Craig’s Production Tips #1: Balancing mixes without level changes
Here are a few ways of balancing audio sources - without touching the volume fader
Hi folks! Angus here, the editor. We’re stoked to provide you with a new tips for music recording, mixing and production by industry veteran and all-round great guy, Craig Anderton. This column is aimed at musicians who may be missing a few tricks in the finer arts of working with audio. Here, Craig has some advice on drawing attention to and/or de-emphasizing individual sounds without adjusting the volume level. This balancing technique was new to me and I’ll be definitely be giving it a try on my next project. No matter how much I think I know, there’s always new things to try out. It’s part of what makes making music so fascinating – there’s so much more to learn! Take it away, Craig…
When mixing, the usual way to make an instrument stand out is to raise its level. But there are other ways to make an instrument leap out at you, or settle into the background, that don’t involve level in the usual sense. These options give you additional control over a mix.
Changing Start Times Changes Perceived Loudness
The ear is most interested in the first few hundred milliseconds of a sound, then moves on to the next sound. This may have roots that go way back into our history, when it was important to know if a new sound was leaves rustling in the wind—or a saber-tooth tiger looking for lunch.
What happens during those first few hundred milliseconds affects the perception of how “loud” that signal is. If two sounds play at almost the same time, the one that started first will be more prominent. For example, suppose kick drum and bass hit at the same time. Move the bass a tiny bit ahead of the kick for a more melodic feel, or behind the kick to emphasize the rhythm.
In the screen shot above, the light blue notes are a kick that lands right on the beat. The other notes are a bass line. The notes highlighted in white are behind the beat just a little bit to make sure the kick gets the focus—this makes the music feel more rhythmic than melodic. With MIDI sequencers, a track shift function can move the start time for selected notes. With hard disk recorders, you can grab a part on-screen and shift it, or use a “nudge” function (if available). Even a few milliseconds of shift can make a big difference.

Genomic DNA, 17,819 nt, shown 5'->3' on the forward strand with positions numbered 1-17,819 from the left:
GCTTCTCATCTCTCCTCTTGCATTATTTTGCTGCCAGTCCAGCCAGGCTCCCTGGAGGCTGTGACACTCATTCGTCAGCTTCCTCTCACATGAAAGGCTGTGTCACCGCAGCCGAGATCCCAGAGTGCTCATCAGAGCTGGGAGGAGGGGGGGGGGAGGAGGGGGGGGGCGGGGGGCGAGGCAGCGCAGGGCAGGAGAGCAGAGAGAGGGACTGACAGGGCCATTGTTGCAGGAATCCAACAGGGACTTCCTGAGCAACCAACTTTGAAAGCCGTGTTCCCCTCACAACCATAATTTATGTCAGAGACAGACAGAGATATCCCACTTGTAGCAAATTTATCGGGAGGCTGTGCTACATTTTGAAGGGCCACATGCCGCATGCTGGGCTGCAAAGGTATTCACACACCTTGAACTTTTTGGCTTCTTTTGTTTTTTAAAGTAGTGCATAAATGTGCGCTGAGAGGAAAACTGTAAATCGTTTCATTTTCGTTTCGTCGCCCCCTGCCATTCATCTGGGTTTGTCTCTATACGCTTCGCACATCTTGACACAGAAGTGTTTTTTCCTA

Mixing Via Equalization
EQ is a very underutilized resource for mixing. Turning the treble down instead of the volume can bring a track more into the background without having it get “smaller,” just less “present.” A lot of engineers go for really bright sounds for instruments like acoustic guitars, then turn down the volume when the vocals come in (or some other solo happens). Try turning the brightness down a little bit instead. And of course, being able to automate EQ changes simplifies the process of making consistent changes.
Just remember that when mixing, you have options other than just changing levels—and implementing these kinds of changes can make a big difference to a mix’s “character.”
- Got any feedback on using these approaches in your mix? Drop us a line in the comments below!
I think Propellerhead Reason users can do this easily by using the Regroove mixer. I have found it invaluable for stacking claps. -1 to +1 shifts can do wonders.
Working on the attack time of the sample in Kong Drum designer open new opportunities to sweeten your sounds too.
Thank you for the comment! Yes, the ReGroove mixer can definitely do this. This process works with any DAW that has MIDI, but the way to implement it varies. Some DAWs have menu items for nudging, with others, you need to move notes manually.